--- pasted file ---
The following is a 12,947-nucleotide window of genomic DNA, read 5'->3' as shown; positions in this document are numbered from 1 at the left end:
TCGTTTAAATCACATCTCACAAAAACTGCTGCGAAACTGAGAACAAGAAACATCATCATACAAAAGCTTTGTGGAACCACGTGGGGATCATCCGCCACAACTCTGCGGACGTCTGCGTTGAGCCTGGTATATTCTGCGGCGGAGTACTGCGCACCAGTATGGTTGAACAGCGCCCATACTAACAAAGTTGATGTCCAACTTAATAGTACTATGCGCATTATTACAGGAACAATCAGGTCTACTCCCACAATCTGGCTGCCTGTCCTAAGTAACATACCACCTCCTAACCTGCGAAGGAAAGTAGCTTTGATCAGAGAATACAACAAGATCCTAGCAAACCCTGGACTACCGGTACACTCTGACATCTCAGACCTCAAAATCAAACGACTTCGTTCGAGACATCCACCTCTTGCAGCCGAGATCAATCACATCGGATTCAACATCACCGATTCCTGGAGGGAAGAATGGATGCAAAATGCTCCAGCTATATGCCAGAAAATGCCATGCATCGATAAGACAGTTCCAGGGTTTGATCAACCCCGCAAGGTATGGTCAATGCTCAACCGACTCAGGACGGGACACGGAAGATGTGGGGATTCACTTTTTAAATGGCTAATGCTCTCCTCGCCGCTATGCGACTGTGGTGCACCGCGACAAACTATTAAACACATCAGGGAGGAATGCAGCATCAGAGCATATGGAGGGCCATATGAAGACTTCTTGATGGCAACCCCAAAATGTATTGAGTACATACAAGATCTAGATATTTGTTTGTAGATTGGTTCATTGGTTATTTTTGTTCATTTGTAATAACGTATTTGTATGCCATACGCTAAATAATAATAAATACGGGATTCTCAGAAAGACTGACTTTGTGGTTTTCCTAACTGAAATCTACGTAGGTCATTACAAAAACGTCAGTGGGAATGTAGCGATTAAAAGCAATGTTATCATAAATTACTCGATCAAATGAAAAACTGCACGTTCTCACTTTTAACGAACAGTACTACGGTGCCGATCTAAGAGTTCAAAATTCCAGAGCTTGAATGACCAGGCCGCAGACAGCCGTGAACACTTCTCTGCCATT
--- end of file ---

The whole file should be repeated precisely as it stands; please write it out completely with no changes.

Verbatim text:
The following is a 12,947-nucleotide window of genomic DNA, read 5'->3' as shown; positions in this document are numbered from 1 at the left end:
TCGTTTAAATCACATCTCACAAAAACTGCTGCGAAACTGAGAACAAGAAACATCATCATACAAAAGCTTTGTGGAACCACGTGGGGATCATCCGCCACAACTCTGCGGACGTCTGCGTTGAGCCTGGTATATTCTGCGGCGGAGTACTGCGCACCAGTATGGTTGAACAGCGCCCATACTAACAAAGTTGATGTCCAACTTAATAGTACTATGCGCATTATTACAGGAACAATCAGGTCTACTCCCACAATCTGGCTGCCTGTCCTAAGTAACATACCACCTCCTAACCTGCGAAGGAAAGTAGCTTTGATCAGAGAATACAACAAGATCCTAGCAAACCCTGGACTACCGGTACACTCTGACATCTCAGACCTCAAAATCAAACGACTTCGTTCGAGACATCCACCTCTTGCAGCCGAGATCAATCACATCGGATTCAACATCACCGATTCCTGGAGGGAAGAATGGATGCAAAATGCTCCAGCTATATGCCAGAAAATGCCATGCATCGATAAGACAGTTCCAGGGTTTGATCAACCCCGCAAGGTATGGTCAATGCTCAACCGACTCAGGACGGGACACGGAAGATGTGGGGATTCACTTTTTAAATGGCTAATGCTCTCCTCGCCGCTATGCGACTGTGGTGCACCGCGACAAACTATTAAACACATCAGGGAGGAATGCAGCATCAGAGCATATGGAGGGCCATATGAAGACTTCTTGATGGCAACCCCAAAATGTATTGAGTACATACAAGATCTAGATATTTGTTTGTAGATTGGTTCATTGGTTATTTTTGTTCATTTGTAATAACGTATTTGTATGCCATACGCTAAATAATAATAAATACGGGATTCTCAGAAAGACTGACTTTGTGGTTTTCCTAACTGAAATCTACGTAGGTCATTACAAAAACGTCAGTGGGAATGTAGCGATTAAAAGCAATGTTATCATAAATTACTCGATCAAATGAAAAACTGCACGTTCTCACTTTTAACGAACAGTACTACGGTGCCGATCTAAGAGTTCAAAATTCCAGAGCTTGAATGACCAGGCCGCAGACAGCCGTGAACACTTCTCTGCCATT